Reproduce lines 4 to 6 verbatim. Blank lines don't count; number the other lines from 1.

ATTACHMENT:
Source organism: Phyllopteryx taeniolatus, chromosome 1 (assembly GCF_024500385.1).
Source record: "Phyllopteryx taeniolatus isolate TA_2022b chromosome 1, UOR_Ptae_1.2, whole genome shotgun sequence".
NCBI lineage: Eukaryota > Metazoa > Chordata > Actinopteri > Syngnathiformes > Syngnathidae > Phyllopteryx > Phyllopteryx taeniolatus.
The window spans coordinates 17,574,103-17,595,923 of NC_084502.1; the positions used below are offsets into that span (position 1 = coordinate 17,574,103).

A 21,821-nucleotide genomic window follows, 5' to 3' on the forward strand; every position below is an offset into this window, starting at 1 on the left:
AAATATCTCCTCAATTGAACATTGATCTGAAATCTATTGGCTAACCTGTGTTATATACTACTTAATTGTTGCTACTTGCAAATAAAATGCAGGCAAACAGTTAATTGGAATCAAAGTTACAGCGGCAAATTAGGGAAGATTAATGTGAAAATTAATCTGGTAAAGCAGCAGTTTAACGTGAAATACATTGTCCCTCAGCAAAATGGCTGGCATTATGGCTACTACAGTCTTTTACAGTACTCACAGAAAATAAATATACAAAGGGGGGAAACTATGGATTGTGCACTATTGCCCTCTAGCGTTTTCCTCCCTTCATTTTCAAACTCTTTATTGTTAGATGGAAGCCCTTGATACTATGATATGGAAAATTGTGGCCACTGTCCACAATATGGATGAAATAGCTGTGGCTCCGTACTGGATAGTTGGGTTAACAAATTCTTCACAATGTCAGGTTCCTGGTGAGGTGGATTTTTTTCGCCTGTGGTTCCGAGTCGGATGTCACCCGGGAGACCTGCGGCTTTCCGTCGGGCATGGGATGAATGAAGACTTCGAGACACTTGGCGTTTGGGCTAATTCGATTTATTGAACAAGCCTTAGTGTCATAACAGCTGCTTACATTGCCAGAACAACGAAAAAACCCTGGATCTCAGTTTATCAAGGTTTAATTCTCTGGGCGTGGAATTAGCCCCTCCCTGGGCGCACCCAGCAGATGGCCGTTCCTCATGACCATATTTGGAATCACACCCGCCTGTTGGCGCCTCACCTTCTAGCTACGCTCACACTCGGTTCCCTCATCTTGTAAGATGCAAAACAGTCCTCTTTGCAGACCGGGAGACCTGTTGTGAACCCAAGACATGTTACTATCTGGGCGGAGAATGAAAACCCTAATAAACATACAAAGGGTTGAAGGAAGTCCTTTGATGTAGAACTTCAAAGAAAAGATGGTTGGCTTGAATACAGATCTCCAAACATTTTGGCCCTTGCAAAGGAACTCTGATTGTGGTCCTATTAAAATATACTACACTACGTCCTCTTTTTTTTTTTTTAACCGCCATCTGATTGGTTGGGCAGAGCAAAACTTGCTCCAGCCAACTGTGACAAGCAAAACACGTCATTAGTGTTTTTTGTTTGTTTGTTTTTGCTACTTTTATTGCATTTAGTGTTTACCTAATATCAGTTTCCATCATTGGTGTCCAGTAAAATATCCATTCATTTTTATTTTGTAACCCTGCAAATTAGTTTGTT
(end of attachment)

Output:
The window spans coordinates 17,574,103-17,595,923 of NC_084502.1; the positions used below are offsets into that span (position 1 = coordinate 17,574,103).

A 21,821-nucleotide genomic window follows, 5' to 3' on the forward strand; every position below is an offset into this window, starting at 1 on the left:
AAATATCTCCTCAATTGAACATTGATCTGAAATCTATTGGCTAACCTGTGTTATATACTACTTAATTGTTGCTACTTGCAAATAAAATGCAGGCAAACAGTTAATTGGAATCAAAGTTACAGCGGCAAATTAGGGAAGATTAATGTGAAAATTAATCTGGTAAAGCAGCAGTTTAACGTGAAATACATTGTCCCTCAGCAAAATGGCTGGCATTATGGCTACTACAGTCTTTTACAGTACTCACAGAAAATAAATATACAAAGGGGGGAAACTATGGATTGTGCACTATTGCCCTCTAGCGTTTTCCTCCCTTCATTTTCAAACTCTTTATTGTTAGATGGAAGCCCTTGATACTATGATATGGAAAATTGTGGCCACTGTCCACAATATGGATGAAATAGCTGTGGCTCCGTACTGGATAGTTGGGTTAACAAATTCTTCACAATGTCAGGTTCCTGGTGAGGTGGATTTTTTTCGCCTGTGGTTCCGAGTCGGATGTCACCCGGGAGACCTGCGGCTTTCCGTCGGGCATGGGATGAATGAAGACTTCGAGACACTTGGCGTTTGGGCTAATTCGATTTATTGAACAAGCCTTAGTGTCATAACAGCTGCTTACATTGCCAGAACAACGAAAAAACCCTGGATCTCAGTTTATCAAGGTTTAATTCTCTGGGCGTGGAATTAGCCCCTCCCTGGGCGCACCCAGCAGATGGCCGTTCCTCATGACCATATTTGGAATCACACCCGCCTGTTGGCGCCTCACCTTCTAGCTACGCTCACACTCGGTTCCCTCATCTTGTAAGATGCAAAACAGTCCTCTTTGCAGACCGGGAGACCTGTTGTGAACCCAAGACATGTTACTATCTGGGCGGAGAATGAAAACCCTAATAAACATACAAAGGGTTGAAGGAAGTCCTTTGATGTAGAACTTCAAAGAAAAGATGGTTGGCTTGAATACAGATCTCCAAACATTTTGGCCCTTGCAAAGGAACTCTGATTGTGGTCCTATTAAAATATACTACACTACGTCCTCTTTTTTTTTTTTTAACCGCCATCTGATTGGTTGGGCAGAGCAAAACTTGCTCCAGCCAACTGTGACAAGCAAAACACGTCATTAGTGTTTTTTGTTTGTTTGTTTTTGCTACTTTTATTGCATTTAGTGTTTACCTAATATCAGTTTCCATCATTGGTGTCCAGTAAAATATCCATTCATTTTTATTTTGTAACCCTGCAAATTAGTTTGTT